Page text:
I’ll end today on two sources of inspiration I caught on the same front page of the New York Times last week. The first may not be seen as good news to all readers, but it at least gave me some hope that someone, somewhere at the Times is as worried about alerting the public to the oil story as I am. The Times ran a piece last Wednesday that sounded the death knell for the ex-urbs and future destruction (read: “development”) of the nation’s rural hinterlands, specifically in the far flung subdivisions of Denver – quaintly named after the farms they’ve paved over and salted. The Times story doesn’t specifically address peak oil, but it contains some great description of what the death of the suburbs looks like. It’s going down, folks. Peak oil commentators have been writing and blogging and desperately screeding for the past five years that this way of life – suburbia – we Americans view as our birthright will soon come to an end. In Denver, at least, people are starting to realize that it already has.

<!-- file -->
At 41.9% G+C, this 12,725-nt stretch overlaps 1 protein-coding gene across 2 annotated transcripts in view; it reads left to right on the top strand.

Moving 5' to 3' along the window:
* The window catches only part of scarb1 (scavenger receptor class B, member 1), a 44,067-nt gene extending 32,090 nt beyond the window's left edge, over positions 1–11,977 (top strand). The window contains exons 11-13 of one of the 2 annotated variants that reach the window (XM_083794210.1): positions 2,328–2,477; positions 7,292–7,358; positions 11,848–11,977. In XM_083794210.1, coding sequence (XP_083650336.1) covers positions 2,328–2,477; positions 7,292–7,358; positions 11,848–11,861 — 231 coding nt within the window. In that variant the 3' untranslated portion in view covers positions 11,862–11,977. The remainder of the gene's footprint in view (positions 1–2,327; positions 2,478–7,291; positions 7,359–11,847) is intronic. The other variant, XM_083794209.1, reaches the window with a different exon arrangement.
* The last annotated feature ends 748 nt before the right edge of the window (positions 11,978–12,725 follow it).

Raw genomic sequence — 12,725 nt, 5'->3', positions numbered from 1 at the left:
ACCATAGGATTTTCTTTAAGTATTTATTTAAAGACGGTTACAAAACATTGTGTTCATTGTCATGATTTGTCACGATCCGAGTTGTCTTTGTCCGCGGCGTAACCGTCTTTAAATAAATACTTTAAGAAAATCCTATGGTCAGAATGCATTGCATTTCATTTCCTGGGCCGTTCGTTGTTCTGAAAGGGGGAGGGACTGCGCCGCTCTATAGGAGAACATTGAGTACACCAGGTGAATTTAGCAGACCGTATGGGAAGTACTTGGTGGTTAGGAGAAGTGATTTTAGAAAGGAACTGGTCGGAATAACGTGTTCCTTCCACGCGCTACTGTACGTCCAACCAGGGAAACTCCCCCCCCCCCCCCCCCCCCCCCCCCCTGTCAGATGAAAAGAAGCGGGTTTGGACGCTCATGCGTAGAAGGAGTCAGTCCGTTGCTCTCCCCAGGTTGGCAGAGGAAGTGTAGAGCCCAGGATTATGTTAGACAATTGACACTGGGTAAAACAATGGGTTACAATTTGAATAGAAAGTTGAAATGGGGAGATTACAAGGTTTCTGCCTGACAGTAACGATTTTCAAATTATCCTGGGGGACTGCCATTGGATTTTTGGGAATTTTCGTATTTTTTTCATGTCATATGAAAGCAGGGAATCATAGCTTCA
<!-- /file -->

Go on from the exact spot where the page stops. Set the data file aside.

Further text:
The Denver story should be particularly enlightening to citizens of the Queen City. Denver is a city of about 600,000 with around 3 million in the total metro area. The city has an expanding light rail system and, as the Times piece highlights, suburban residents are starting to head back downtown because their commutes have become unaffordable. Most of Denver’s population growth is relatively recent, as the city has benefited from the tech boom and all the other fossil-fuel based developments that have made the far West habitable. It’s unclear how an already-big city could conceivably handle the influx of millions of suburban refugees – assuming they don’t decide to stick it out and cling to whatever scraps of modern life are left to them out there where the buses don’t run.